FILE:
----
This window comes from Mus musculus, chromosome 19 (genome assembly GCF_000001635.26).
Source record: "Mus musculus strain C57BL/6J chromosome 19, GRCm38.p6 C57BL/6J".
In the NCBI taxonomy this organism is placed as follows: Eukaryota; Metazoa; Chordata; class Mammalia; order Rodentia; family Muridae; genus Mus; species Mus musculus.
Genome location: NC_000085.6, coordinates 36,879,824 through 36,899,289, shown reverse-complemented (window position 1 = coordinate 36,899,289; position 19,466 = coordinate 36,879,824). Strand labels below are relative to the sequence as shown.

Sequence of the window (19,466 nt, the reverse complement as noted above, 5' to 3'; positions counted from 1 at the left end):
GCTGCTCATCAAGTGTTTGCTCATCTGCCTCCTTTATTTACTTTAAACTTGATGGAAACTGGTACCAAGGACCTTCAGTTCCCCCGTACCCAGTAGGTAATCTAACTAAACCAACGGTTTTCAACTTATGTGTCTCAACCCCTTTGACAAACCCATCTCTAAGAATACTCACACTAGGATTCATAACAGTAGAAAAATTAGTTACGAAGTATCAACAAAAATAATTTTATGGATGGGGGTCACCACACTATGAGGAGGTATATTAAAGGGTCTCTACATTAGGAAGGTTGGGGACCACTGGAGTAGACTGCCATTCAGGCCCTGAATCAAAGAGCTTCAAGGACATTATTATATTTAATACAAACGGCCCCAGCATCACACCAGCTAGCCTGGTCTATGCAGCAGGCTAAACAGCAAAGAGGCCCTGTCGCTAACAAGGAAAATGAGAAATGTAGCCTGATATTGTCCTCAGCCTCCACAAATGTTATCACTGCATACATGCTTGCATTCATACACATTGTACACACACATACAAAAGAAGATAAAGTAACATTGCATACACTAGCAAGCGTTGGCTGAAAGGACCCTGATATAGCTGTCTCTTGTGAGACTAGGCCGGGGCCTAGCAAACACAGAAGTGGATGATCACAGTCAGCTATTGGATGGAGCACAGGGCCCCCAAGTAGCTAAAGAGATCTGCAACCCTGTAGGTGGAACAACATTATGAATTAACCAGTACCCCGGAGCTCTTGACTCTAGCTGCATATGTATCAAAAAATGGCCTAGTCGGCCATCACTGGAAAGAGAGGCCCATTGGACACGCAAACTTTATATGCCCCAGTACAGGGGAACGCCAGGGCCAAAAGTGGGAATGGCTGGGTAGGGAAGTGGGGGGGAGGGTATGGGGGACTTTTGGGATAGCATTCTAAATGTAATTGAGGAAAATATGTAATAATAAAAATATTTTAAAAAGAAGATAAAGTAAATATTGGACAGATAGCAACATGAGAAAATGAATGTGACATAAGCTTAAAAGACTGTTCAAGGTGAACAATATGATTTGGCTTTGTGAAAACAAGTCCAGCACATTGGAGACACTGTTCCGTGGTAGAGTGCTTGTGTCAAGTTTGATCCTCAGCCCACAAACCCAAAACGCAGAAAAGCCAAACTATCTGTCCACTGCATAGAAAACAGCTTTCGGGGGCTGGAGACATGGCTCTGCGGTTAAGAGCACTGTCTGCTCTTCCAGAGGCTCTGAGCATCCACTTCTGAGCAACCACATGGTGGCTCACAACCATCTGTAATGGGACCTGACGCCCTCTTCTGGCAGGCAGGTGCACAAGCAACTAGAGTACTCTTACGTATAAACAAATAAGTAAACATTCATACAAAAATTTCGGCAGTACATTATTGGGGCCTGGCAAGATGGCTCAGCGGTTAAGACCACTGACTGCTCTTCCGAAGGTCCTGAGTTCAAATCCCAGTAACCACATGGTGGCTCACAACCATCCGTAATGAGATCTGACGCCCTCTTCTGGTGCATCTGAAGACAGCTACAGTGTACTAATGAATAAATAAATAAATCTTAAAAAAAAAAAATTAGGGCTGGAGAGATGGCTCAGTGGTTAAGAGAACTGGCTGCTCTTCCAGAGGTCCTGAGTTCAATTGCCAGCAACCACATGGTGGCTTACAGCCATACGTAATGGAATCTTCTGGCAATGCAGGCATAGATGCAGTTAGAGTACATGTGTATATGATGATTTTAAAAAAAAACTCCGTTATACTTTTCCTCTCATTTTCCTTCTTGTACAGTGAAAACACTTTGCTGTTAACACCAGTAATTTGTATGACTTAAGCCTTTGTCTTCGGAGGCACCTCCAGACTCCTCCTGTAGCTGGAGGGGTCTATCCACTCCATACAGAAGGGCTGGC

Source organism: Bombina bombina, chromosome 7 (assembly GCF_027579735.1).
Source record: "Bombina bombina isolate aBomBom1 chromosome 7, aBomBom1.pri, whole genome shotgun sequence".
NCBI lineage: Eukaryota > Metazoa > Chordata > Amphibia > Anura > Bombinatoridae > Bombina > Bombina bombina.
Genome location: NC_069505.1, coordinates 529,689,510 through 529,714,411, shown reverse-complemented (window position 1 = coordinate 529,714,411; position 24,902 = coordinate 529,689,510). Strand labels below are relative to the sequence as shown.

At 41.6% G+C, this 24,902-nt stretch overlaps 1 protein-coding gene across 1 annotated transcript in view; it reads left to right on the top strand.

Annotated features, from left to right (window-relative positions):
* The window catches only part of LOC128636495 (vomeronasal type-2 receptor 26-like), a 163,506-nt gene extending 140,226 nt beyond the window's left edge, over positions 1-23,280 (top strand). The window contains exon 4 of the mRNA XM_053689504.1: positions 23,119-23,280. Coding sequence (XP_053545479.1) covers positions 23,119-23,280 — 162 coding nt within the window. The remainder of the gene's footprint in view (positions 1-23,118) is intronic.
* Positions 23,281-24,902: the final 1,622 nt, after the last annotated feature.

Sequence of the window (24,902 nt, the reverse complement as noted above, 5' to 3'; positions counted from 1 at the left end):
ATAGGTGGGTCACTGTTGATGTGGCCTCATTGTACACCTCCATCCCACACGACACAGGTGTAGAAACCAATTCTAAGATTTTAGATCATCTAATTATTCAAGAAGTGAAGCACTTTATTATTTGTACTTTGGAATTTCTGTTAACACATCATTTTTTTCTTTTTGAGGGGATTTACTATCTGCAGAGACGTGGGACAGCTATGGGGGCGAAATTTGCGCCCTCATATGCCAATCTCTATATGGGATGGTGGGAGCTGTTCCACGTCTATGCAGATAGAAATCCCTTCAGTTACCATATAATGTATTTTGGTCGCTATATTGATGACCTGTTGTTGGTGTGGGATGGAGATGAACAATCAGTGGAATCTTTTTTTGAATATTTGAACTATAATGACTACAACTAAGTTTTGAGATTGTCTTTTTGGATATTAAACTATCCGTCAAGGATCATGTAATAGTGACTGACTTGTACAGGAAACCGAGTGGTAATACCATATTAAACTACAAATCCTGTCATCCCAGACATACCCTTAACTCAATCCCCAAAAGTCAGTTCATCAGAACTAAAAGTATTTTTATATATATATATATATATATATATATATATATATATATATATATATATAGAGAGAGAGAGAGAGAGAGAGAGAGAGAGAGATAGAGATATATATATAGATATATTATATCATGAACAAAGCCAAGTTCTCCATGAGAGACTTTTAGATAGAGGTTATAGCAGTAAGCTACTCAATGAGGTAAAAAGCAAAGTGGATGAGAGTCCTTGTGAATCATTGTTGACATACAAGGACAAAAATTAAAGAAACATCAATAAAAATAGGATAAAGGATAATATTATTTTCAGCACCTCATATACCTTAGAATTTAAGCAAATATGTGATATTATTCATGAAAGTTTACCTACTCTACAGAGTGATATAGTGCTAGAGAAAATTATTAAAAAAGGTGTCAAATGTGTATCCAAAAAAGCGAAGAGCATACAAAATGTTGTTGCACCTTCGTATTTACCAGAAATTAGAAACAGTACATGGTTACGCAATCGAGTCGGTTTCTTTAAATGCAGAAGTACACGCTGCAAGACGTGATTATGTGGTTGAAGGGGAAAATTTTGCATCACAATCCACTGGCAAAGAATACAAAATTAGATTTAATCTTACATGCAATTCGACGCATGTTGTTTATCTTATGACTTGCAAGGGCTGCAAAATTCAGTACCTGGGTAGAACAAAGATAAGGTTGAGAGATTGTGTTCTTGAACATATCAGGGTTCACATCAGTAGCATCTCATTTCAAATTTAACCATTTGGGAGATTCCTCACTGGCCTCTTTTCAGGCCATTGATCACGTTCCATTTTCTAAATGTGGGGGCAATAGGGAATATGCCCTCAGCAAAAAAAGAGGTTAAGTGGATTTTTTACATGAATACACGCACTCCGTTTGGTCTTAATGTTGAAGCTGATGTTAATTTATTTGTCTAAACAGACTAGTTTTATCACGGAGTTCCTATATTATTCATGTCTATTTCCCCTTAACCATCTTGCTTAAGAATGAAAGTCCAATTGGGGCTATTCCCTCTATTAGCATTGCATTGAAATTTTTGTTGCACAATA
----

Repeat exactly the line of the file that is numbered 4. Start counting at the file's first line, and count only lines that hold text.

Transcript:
Genome location: NC_000085.6, coordinates 36,879,824 through 36,899,289, shown reverse-complemented (window position 1 = coordinate 36,899,289; position 19,466 = coordinate 36,879,824). Strand labels below are relative to the sequence as shown.